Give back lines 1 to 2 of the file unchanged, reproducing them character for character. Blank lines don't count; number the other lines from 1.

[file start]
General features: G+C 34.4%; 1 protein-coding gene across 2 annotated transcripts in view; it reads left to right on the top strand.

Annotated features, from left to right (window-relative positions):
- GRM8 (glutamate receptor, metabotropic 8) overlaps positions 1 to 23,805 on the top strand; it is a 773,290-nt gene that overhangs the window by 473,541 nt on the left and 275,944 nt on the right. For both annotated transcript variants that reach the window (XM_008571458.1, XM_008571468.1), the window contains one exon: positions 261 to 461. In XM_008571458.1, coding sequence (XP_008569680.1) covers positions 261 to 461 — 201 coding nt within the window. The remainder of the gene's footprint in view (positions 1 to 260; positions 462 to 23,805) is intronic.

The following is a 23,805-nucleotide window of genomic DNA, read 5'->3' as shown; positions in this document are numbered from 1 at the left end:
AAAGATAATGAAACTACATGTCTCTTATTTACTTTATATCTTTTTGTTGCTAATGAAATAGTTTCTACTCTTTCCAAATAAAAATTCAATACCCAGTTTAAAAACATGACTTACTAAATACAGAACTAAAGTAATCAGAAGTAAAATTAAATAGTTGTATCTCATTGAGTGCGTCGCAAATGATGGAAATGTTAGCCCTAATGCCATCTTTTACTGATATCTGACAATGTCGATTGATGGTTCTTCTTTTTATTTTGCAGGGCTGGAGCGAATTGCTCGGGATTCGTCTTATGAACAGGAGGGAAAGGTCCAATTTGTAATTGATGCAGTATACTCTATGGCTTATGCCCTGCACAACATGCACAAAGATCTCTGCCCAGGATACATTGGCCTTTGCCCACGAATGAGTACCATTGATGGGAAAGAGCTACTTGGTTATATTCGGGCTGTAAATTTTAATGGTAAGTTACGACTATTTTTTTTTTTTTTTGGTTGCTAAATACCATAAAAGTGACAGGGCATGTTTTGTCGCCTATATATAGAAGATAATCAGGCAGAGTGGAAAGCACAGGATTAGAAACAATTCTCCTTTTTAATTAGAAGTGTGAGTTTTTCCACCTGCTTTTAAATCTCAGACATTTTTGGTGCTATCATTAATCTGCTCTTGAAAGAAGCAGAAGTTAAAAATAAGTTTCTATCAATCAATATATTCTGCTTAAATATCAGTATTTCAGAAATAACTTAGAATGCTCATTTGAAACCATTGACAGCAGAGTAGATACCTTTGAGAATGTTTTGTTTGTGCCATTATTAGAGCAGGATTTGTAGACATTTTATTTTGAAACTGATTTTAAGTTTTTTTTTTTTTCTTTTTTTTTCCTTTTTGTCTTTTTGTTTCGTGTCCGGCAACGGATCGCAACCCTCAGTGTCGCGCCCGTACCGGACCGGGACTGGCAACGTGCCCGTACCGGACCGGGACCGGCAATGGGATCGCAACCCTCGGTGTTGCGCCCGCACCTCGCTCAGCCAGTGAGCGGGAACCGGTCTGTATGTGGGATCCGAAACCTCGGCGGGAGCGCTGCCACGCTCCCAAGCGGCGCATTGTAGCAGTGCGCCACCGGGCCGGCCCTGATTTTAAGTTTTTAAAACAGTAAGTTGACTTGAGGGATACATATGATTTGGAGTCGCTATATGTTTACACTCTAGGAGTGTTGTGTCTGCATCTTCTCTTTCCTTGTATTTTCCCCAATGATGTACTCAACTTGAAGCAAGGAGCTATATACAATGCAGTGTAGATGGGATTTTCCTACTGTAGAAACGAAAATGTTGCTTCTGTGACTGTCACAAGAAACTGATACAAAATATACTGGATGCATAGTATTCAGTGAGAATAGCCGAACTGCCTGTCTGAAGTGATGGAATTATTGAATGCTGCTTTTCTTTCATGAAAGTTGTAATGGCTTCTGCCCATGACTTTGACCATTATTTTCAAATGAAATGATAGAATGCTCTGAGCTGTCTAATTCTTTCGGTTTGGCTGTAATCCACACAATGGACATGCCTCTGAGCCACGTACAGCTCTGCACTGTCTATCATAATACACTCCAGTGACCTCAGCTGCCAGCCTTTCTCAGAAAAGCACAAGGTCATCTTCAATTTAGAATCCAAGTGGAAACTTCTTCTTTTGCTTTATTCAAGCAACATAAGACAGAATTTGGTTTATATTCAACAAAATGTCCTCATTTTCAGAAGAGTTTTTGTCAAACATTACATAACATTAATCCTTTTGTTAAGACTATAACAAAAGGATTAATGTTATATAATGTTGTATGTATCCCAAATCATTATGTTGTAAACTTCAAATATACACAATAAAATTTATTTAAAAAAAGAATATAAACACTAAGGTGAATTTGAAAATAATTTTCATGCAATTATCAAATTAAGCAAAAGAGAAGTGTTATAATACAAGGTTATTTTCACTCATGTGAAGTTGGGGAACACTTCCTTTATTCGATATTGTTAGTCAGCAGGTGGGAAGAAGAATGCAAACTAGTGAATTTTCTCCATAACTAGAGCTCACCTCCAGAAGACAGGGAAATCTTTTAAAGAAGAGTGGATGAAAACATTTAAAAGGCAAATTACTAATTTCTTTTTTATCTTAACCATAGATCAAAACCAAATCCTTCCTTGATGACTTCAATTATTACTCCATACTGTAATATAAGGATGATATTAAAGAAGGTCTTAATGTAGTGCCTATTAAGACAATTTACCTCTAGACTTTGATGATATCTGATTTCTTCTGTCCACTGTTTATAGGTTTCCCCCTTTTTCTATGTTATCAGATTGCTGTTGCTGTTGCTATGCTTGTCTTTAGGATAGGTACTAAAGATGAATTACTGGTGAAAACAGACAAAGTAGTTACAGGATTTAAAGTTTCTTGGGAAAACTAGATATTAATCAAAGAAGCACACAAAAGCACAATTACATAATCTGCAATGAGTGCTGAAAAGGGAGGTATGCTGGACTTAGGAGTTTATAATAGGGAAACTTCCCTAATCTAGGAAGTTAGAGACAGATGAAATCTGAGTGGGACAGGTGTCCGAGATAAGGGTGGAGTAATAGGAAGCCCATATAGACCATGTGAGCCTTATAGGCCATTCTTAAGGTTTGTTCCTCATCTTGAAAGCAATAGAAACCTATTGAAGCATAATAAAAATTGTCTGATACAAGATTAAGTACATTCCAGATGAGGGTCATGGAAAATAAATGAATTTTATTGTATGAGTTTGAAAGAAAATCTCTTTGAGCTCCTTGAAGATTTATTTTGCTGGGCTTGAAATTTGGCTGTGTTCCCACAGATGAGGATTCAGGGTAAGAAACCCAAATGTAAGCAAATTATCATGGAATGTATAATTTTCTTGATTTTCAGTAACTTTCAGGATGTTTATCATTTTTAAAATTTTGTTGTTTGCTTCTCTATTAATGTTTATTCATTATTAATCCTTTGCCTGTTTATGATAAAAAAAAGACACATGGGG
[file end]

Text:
General features: G+C 34.4%; 1 protein-coding gene across 2 annotated transcripts in view; it reads left to right on the top strand.

Annotated features, from left to right (window-relative positions):